Neolithic and Bronze Age finds at Inverness

Archaeologists discovered pottery fragments, mounds and the remains of kilns used for drying grain while monitoring the building of the West Link, a road built to ease traffic flow through Inverness, Scotland.

Documentation of a Bronze Age mound (by AOC Archaeology via BBC News)
Documentation of a Bronze Age mound (by AOC Archaeology via BBC News)

The excavated Bronze Age mounds are large piles of burnt waste, including ashy deposits and stones that have been shattered by heat. The structures are connected to the heating up of stones which were then placed in water-filled pits to heat water, possibly for use in cooking, washing wool or even as small saunas.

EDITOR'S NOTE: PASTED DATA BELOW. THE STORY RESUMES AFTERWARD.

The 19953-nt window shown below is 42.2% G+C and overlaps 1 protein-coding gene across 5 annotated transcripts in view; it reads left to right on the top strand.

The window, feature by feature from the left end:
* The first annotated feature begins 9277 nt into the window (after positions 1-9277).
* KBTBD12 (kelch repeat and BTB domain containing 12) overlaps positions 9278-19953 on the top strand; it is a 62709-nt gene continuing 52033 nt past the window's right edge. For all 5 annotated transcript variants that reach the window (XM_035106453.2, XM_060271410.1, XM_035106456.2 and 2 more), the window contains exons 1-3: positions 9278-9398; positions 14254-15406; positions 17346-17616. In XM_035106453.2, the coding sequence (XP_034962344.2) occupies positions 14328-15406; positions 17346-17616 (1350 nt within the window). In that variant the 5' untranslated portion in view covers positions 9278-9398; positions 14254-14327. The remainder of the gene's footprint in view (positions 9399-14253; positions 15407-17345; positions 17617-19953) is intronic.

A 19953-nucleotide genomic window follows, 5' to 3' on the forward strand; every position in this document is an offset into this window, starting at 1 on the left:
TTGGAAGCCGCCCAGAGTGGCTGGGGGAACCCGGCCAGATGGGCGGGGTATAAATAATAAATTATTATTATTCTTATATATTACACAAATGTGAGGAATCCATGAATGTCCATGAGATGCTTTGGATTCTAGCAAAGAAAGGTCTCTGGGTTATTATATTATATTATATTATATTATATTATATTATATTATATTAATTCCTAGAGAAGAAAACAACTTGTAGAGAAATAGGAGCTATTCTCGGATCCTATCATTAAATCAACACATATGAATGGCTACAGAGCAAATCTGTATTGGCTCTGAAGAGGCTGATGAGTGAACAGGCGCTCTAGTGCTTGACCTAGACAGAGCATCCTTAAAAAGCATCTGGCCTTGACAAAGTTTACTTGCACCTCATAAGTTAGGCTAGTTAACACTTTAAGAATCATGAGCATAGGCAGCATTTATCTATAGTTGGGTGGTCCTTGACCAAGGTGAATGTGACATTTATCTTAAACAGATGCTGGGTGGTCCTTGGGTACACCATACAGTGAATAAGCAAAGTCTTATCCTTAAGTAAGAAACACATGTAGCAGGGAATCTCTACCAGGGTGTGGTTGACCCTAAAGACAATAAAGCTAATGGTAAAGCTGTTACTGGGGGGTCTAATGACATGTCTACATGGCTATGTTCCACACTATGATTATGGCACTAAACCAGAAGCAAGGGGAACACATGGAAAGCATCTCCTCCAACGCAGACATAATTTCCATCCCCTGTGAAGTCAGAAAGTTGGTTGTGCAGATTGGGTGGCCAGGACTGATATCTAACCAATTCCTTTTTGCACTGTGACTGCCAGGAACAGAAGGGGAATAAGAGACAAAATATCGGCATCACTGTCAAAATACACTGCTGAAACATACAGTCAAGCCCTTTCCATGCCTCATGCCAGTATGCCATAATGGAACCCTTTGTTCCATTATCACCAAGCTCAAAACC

Discovery of burnt grains at kiln (by AOC Archaeology via BBC News)
Discovery of burnt grains at kiln (by AOC Archaeology via BBC News)

Within the kilns burnt remains of grain were found. These finds indicate that the structures were used for grain-drying. Other finds include Neolithic decorated pottery.

Neolithic pottery (by AOC Archaeology via BBC News)
Neolithic pottery (by AOC Archaeology via BBC News)
Grain drying kiln (by AOC Archaeology via BBC News)
Grain drying kiln (by AOC Archaeology via BBC News)

(after BBC News & AOC Archaeology)

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